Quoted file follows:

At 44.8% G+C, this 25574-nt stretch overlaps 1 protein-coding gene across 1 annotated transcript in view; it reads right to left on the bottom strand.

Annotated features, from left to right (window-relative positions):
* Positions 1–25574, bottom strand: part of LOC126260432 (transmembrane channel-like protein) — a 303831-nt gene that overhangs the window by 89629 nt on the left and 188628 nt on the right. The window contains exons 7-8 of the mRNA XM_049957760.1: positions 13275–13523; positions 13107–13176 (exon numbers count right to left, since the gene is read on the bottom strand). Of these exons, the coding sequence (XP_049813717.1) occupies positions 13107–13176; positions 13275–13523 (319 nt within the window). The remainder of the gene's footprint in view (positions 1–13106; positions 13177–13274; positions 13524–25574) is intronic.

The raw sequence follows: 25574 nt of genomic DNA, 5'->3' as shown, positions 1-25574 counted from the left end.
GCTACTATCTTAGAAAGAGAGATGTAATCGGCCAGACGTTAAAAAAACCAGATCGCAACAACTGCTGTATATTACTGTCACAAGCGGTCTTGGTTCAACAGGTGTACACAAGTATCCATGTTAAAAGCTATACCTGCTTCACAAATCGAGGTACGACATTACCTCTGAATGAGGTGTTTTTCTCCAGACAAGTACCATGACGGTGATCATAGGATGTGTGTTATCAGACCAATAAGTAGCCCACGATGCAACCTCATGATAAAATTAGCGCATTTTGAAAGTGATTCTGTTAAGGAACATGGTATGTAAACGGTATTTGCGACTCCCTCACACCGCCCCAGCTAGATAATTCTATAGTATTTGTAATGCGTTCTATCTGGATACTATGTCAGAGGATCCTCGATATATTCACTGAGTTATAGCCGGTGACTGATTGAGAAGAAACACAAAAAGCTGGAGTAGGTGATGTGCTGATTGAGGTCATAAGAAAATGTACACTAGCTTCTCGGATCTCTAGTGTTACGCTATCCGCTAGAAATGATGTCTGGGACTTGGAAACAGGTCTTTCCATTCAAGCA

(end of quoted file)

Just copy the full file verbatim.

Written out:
At 44.8% G+C, this 25574-nt stretch overlaps 1 protein-coding gene across 1 annotated transcript in view; it reads right to left on the bottom strand.

Annotated features, from left to right (window-relative positions):
* Positions 1–25574, bottom strand: part of LOC126260432 (transmembrane channel-like protein) — a 303831-nt gene that overhangs the window by 89629 nt on the left and 188628 nt on the right. The window contains exons 7-8 of the mRNA XM_049957760.1: positions 13275–13523; positions 13107–13176 (exon numbers count right to left, since the gene is read on the bottom strand). Of these exons, the coding sequence (XP_049813717.1) occupies positions 13107–13176; positions 13275–13523 (319 nt within the window). The remainder of the gene's footprint in view (positions 1–13106; positions 13177–13274; positions 13524–25574) is intronic.

The raw sequence follows: 25574 nt of genomic DNA, 5'->3' as shown, positions 1-25574 counted from the left end.
GCTACTATCTTAGAAAGAGAGATGTAATCGGCCAGACGTTAAAAAAACCAGATCGCAACAACTGCTGTATATTACTGTCACAAGCGGTCTTGGTTCAACAGGTGTACACAAGTATCCATGTTAAAAGCTATACCTGCTTCACAAATCGAGGTACGACATTACCTCTGAATGAGGTGTTTTTCTCCAGACAAGTACCATGACGGTGATCATAGGATGTGTGTTATCAGACCAATAAGTAGCCCACGATGCAACCTCATGATAAAATTAGCGCATTTTGAAAGTGATTCTGTTAAGGAACATGGTATGTAAACGGTATTTGCGACTCCCTCACACCGCCCCAGCTAGATAATTCTATAGTATTTGTAATGCGTTCTATCTGGATACTATGTCAGAGGATCCTCGATATATTCACTGAGTTATAGCCGGTGACTGATTGAGAAGAAACACAAAAAGCTGGAGTAGGTGATGTGCTGATTGAGGTCATAAGAAAATGTACACTAGCTTCTCGGATCTCTAGTGTTACGCTATCCGCTAGAAATGATGTCTGGGACTTGGAAACAGGTCTTTCCATTCAAGCA